Book Reviews

Theological Anthropology

A Guide for the Perplexed

Marc Cortez New York 2010-03-21

The twenty-first century has seen a surge of interest in theological anthropology as Christian thinkers tackle questions about human identity and essence. Cortez, assistant professor of theology at Western Seminary, Portland, Oregon, has written an insightful primer on the subject. He takes the reader through some of the more traditional questions of “Who am I?” and “What am I?” but he does not stop there. For Cortez, “theological anthropology can never be entirely descriptive. A description of human nature always both presumes and entails a prescription for human living” (p. 3). A philosophical groundwork is both important and necessary, but as Cortez rightly points out, it is not an end in itself.

The book begins with a brief overview of anthropology and then lists hard questions that range from creation to the relationship of race and economics to humanity. These questions help set the agenda for what follows. Cortez’s far-reaching view combined with brevity of treatment is intended to help readers understand how critical theological anthropology is to many areas of human life and existence. Of the many issues that could be discussed, Cortez chooses four that then become the main body of the book: Imago Dei, Human Sexuality, Human Situation (i.e., the body/soul relationship), and Free Will. A concluding chapter summarizes the book’s content and gives a suggested reading list for the reader interested in pursuing the topics further.

In each of these major sections Cortez gives a well-informed introduction to the topic, explores some of the major boundaries of the discussion, and then concludes with implications of the material discussed. Each chapter raises difficult and yet practical questions without feeling the need to give neat answers. Cortez explains, “The focus of this book, then, will not be as much on offering definitive conclusions as on modeling a way of thinking theologically about the human person” (p. 13). Those who are interested in a technical, in-depth, or exhaustive treatment of these areas will likely find themselves disappointed and would do well to look elsewhere. The real strength of this book is in its ability to guide its readers into the process of doing theology well. The introductory nature of the chapters sets the reader on a helpful trajectory for further study.

This book guides those who are perplexed not only by questions about the “who” and the “what” but ultimately the “why” of theological anthropology. This excellent introduction would be an outstanding resource for pastors, students, and other Christian leaders.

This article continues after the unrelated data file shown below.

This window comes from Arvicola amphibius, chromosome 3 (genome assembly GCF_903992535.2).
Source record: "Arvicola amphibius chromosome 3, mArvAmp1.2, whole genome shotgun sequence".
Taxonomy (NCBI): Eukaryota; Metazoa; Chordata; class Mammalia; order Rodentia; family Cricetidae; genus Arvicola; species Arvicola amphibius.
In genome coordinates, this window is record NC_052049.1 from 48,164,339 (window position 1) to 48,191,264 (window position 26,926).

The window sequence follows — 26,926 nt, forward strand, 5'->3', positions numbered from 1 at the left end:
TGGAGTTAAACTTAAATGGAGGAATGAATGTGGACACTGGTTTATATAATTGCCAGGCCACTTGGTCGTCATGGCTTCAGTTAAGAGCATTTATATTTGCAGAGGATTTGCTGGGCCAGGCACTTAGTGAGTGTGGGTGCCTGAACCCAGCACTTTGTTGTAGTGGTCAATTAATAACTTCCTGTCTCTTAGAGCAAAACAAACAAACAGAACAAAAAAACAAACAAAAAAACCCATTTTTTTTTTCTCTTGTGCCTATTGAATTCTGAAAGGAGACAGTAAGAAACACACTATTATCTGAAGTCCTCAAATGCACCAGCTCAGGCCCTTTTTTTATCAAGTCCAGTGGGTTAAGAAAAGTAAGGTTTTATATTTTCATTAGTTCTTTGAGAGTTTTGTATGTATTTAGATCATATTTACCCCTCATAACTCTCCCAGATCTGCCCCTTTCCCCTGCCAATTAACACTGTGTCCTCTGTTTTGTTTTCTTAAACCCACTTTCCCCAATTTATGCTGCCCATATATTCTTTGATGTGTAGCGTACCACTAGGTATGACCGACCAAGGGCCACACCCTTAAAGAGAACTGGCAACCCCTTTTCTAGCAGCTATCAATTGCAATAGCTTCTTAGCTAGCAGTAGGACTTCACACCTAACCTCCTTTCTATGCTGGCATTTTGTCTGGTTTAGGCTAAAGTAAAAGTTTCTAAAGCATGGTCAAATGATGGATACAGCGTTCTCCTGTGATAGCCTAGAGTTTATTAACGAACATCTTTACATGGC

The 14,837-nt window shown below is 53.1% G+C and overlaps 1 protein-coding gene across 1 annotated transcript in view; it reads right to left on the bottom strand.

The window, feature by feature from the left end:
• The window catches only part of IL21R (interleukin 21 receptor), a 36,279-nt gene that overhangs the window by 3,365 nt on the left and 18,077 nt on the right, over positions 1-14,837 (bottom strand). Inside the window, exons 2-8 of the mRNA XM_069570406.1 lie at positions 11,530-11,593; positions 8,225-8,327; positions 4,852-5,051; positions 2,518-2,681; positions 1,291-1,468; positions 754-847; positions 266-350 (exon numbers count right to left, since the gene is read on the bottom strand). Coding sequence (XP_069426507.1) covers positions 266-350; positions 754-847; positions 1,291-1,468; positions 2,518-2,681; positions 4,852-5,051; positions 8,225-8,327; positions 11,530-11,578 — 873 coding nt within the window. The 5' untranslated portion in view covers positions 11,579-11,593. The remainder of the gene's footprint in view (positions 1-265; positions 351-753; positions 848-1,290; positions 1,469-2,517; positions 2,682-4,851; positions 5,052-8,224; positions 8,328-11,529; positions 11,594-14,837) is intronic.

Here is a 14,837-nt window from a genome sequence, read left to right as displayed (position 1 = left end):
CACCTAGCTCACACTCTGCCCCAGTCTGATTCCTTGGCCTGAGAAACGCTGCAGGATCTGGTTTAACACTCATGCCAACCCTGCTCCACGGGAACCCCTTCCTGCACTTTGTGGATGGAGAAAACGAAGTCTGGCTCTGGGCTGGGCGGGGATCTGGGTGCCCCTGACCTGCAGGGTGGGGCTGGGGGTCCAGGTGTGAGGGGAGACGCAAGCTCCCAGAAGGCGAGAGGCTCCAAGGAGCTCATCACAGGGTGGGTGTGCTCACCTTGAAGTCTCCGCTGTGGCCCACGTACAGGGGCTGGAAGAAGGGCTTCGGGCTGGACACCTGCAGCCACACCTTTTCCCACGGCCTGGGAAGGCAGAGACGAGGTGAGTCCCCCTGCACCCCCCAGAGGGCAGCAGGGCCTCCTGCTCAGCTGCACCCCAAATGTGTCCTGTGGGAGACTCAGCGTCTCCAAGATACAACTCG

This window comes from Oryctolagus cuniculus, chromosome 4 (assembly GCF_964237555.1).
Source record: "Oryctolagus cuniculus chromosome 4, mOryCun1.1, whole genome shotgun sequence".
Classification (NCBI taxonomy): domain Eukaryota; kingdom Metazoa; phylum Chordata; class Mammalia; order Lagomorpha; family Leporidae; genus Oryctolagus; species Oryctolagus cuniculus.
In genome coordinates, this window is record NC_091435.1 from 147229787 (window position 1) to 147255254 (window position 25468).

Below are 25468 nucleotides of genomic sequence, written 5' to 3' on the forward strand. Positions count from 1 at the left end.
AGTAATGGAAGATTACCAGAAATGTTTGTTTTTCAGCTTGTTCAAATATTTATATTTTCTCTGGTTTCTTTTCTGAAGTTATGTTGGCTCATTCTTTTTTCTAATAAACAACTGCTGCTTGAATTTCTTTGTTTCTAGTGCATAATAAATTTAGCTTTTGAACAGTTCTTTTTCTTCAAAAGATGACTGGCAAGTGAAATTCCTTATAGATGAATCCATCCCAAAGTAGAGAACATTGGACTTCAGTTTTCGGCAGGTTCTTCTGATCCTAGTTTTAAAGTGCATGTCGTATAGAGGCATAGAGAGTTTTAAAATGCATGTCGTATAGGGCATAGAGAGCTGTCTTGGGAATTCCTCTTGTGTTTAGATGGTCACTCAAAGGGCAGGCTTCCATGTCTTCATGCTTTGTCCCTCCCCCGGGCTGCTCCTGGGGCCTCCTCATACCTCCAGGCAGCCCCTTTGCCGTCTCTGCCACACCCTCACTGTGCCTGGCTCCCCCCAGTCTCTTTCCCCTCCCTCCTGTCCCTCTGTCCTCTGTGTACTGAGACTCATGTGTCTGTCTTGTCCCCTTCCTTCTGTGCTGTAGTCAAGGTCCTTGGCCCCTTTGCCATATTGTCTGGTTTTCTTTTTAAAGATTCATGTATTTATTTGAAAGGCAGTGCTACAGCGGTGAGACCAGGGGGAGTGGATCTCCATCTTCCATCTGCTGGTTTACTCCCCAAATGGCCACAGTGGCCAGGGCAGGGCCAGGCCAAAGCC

Book reviews are published online and in print every quarter in Bibliotheca Sacra. Subcribe Today

Glenn R. Kreider
Dr. Kreider is professor of theological studies at Dallas Theological Seminary. He identifies his motivations as his passion for the triune God and his desire to help others respond to divine revelation in spirit and truth. Prior to coming to DTS he served as director of Christian education and pastored a church in Cedar Hill, Texas. Dr. Kreider’s research interests include Jonathan Edwards, theological method, and our eschatological hope. He is married to his best friend, Janice, and they have two grown children, a son-in-law, and one granddaughter, Marlo Grace. He and Janice enjoy live music, good stories, bold coffee, and their four rescue dogs—two pugs, a chihuahua, and an adorable black lab named Chloe.
Sep 20, 2017
Rodney H. OrrRodney H. Orr
A Wind in the House of Islam: How God Is Drawing Muslims around the World to Faith in Jesus Christ In this day, every pastor and Christian worker should have knowledge of the religion of Islam. This will help them minister to people from this background, including...
Sep 20, 2017
Glenn R. KreiderGlenn R. Kreider
American Exceptionalism and Civil Religion: Reassessing the History of an Idea Wilsey is assistant professor of history and Christian apologetics at Southwestern Baptist Theological Seminary. In addition to teaching graduate students at the J. Dalton Havard...